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We’re asked quite regularly, “Why should my company be on Twitter/ Facebook/ Google+/ YouTube/ LinkedIn/ Pinterest /Tumblr etc” The truth is, many of these networks will mean nothing to your business – Pinterest in particular springs to mind – however, there’s one over-arching fact that all businesses and business leaders MUST get to grips with now: Just because your business isn’t on these networks, doesn’t mean that your customers and/or employees aren’t, and aren’t mentioning your company.
Receiving negative feedback from customers and employees is worth its weight in gold. This might not seem obvious to some, but trust me on this: when a customer or employee approaches you and tells you what you’re doing wrong, you are a) made aware of a problem you possibly didn’t know you had, and b) are given the opportunity to put it right and retain your good standing with your angry customer. Can you imagine what happens when a customer doesn’t tell you about their negative experience with you? Instead of telling you, they tell their friends. In 2013, this means they’re telling the Internet.
So, how does a company combat the problem of not knowing when their brand is being mentioned (and in what context) so they can’t circumvent a potential PR disaster – and also measure the level of interactivity their customers are engaging in on a specific network, indicating that your brand might do well to have an official presence there?
The answer: measure mentions of your company, brands and products online using Measuring Tools. Here’s 5 of the best.
I’ve been using Mention for the last few weeks and it’s actually really good – I’m using the free option (paid options range from $19.99 per month), which gives me a measure of up to 500 mentions of my 3 chosen search term per month, it gives me one month’s history and a search facility.
What’s great about this tool is that it gives me a synopsis email every day with my new mentions, and lets me see the webpage of each mention so that I can assess its context and whether it’s relevant and important for me to respond. It has a great, easy-to-use interface, as well as a Chrome extension and Mac application.
Rating: 4 out of 5
I use Tweetdeck every single day. It’s one of the first things I open on my browser every morning, and without it I’d be a bit lost! I mainly use it to track my company’s mentions across Twitter, as well as tweets with links to the Social Talent website, hashtags and mentions of each of my colleagues’ Twitter handles.
While Tweetdeck can be used to monitor Facebook as well, it’s best application, in my view, is to measure Twitter. By searching for my company’s web address, it polls all URL shorteners which lead to socialtalent.co (very handy, as a lot of Twitter mentions of a blog of ours won’t mention our Twitter handle or company name).
Monitoring mentions is paramount also. When someone asks us a question over Twitter, it’s important that its responded to in a timely fashion. We can do this directly from the app, which is handy! You can post out and schedule content to send to Twitter and Facebook from the app.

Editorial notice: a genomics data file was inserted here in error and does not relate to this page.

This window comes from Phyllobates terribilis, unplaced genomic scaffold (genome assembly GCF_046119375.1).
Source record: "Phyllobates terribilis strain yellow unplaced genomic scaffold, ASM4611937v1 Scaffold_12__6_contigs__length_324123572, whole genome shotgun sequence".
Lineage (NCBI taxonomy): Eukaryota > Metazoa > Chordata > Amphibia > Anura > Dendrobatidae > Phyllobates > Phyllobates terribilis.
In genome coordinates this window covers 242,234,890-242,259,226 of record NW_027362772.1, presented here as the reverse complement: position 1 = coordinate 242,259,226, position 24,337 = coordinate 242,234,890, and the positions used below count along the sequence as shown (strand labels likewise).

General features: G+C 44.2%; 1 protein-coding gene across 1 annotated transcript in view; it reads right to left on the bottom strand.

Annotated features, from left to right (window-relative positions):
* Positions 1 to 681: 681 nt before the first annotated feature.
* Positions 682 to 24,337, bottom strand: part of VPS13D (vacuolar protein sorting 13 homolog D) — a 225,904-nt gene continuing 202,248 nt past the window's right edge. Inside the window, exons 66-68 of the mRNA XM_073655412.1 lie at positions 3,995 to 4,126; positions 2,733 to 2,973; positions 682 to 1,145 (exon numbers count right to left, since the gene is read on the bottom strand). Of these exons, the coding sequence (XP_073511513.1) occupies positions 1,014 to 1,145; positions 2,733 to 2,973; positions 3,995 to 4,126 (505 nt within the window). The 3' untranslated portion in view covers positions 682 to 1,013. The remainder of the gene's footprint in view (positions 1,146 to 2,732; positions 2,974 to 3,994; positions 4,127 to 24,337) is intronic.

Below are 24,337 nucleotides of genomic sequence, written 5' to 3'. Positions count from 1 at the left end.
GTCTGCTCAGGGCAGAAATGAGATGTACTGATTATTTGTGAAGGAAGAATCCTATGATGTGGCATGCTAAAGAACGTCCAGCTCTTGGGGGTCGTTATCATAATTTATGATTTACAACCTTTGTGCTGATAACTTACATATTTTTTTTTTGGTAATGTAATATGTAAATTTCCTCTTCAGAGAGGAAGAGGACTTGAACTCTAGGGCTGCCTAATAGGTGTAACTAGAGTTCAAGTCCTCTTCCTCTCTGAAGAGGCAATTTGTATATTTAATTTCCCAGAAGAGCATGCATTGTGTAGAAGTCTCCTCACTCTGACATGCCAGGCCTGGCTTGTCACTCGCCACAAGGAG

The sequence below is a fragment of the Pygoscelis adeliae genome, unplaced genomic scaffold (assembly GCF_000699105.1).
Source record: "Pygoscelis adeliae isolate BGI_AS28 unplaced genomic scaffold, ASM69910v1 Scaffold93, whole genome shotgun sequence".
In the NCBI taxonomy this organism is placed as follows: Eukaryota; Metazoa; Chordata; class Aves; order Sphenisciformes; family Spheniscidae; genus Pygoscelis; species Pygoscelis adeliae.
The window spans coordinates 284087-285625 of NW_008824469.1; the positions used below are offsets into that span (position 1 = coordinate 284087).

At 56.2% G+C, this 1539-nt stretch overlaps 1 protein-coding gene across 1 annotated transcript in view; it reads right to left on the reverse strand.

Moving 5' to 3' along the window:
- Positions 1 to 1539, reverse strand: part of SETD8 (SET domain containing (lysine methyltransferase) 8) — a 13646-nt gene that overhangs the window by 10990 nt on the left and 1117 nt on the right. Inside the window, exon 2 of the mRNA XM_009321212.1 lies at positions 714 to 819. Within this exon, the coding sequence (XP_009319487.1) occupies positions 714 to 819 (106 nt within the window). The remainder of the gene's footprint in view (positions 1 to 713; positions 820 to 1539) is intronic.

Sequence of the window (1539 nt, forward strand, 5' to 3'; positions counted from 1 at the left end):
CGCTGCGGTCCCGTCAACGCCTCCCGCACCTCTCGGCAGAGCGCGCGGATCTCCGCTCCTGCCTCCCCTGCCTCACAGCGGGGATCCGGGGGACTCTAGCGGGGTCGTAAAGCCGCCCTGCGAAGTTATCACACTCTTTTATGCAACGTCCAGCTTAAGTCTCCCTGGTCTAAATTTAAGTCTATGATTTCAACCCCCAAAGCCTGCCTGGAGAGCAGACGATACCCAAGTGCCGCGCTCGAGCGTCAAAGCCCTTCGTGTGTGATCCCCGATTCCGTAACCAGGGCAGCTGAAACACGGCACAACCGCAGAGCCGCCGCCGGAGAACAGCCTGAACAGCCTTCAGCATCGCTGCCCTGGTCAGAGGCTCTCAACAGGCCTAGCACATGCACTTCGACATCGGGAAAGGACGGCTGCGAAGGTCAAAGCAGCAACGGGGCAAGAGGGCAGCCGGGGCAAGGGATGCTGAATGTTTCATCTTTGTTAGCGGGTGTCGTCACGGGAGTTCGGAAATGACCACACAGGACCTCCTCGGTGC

Tweetdeck’s interface is really easy to navigate, but it’s rather limited in its scope of investigation. However, it’s completely free, so that pushes it up in my esteem!
Rating: 3.5 out of 5
Sprout Social came to our attention back in September of last year, and they’ve gone from strength to strength in that time (well done Wally and team!). What they’ve created is a business-oriented, savvy monitoring and analytics tool that helps businesses assess campaign effectiveness, conversations from Twitter and Facebook, as well as publish content to Twitter, Facebook, LinkedIn and YouTube.
This kind of platform is a great brand-monitoring tool, and can help you to manage up to 50 social profiles (for very large enterprises).
There’s a free trial option for each level of account on offer, so if you’re in the market for a social media management and monitoring tool, it’s definitely worth giving it a test drive.
Rating: 3 out of 5 (in a monitoring sense)
Social Mention is a free tool that scans hundreds of social media sources, and not only that it gauges the context behind the mention and segregates them into positive, neutral and negative. This is a really key tool for intervening in potentially negative customer service or employee dissatisfaction mentions online.
While it’s simply a search tool for terms like your brand name, it’s very handy in that it’s real-time data. You can set up email alerts for your terms so that you’re the first to know when your brand name is mentioned across all forms of social media. Its user interface isn’t the most amazing thing by any means, but it’s still an old-reliable.
Rating: 3 out of 5
Radian6, now re-branded as Salesforce Marketing Cloud, is known as the most comprehensive social media monitoring tool on the planet, probably because it’s the most expensive. It’s used by the hugest of corporations across the globe (as well as national organisations and brands that need to monitor potential customer service issues) and medium-sizes enterprises.
Marketing Cloud is used by companies like Dell, who (after the massive PR disaster caused by ignoring a fairly influential blogger Jeff Jarvis way back in 2005) learned a huge lesson to listen to the chinese whispers of the world wide web, now have a dedicated listening team, who’s job it is to respond to every mention of Dell in a tweet, blog post, Facebook mention, status update etc that needs to be responded to.
Due to its sheer capabilities and enormous size, of course this is the most impressive listening product on the market. You can find out more information here.
Rating: 4.5 out of 5 (simply because it’s a big budget item!)
Do you have any social media listening tools that you use that you’d like to see get mentioned here? Let us know in the comments 🙂